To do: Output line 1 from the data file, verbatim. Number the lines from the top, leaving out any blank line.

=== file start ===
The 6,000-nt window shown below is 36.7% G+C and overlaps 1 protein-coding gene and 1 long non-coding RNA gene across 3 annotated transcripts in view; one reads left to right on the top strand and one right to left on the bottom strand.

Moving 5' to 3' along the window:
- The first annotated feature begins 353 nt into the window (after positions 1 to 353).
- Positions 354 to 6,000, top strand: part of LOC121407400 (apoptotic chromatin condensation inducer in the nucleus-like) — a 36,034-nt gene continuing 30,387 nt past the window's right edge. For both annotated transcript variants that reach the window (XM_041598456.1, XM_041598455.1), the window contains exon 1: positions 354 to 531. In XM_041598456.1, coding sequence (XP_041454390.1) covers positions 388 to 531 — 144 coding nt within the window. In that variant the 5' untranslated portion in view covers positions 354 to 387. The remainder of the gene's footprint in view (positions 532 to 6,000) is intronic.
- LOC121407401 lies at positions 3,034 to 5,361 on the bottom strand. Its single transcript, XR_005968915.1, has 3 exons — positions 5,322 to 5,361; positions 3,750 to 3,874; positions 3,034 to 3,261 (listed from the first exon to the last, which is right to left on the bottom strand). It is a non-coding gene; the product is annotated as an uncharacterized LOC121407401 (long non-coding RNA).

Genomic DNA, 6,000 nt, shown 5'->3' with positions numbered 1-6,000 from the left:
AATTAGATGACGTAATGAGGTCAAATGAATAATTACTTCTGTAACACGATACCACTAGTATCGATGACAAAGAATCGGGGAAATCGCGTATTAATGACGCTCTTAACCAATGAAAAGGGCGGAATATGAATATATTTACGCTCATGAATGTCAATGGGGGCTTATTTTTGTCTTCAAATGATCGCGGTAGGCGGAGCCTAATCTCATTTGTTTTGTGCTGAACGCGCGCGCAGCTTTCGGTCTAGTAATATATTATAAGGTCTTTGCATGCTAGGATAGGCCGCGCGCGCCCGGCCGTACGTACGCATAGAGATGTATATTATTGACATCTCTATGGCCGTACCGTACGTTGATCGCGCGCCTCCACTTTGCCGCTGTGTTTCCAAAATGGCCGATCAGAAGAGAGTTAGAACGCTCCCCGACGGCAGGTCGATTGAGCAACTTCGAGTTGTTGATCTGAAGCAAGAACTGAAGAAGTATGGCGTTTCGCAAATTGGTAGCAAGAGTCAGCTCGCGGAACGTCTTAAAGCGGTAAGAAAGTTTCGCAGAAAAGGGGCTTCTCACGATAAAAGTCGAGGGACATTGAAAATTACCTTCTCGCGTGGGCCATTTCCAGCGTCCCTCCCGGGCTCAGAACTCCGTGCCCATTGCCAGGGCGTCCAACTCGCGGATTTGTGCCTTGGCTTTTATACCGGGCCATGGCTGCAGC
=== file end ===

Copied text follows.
The 6,000-nt window shown below is 36.7% G+C and overlaps 1 protein-coding gene and 1 long non-coding RNA gene across 3 annotated transcripts in view; one reads left to right on the top strand and one right to left on the bottom strand.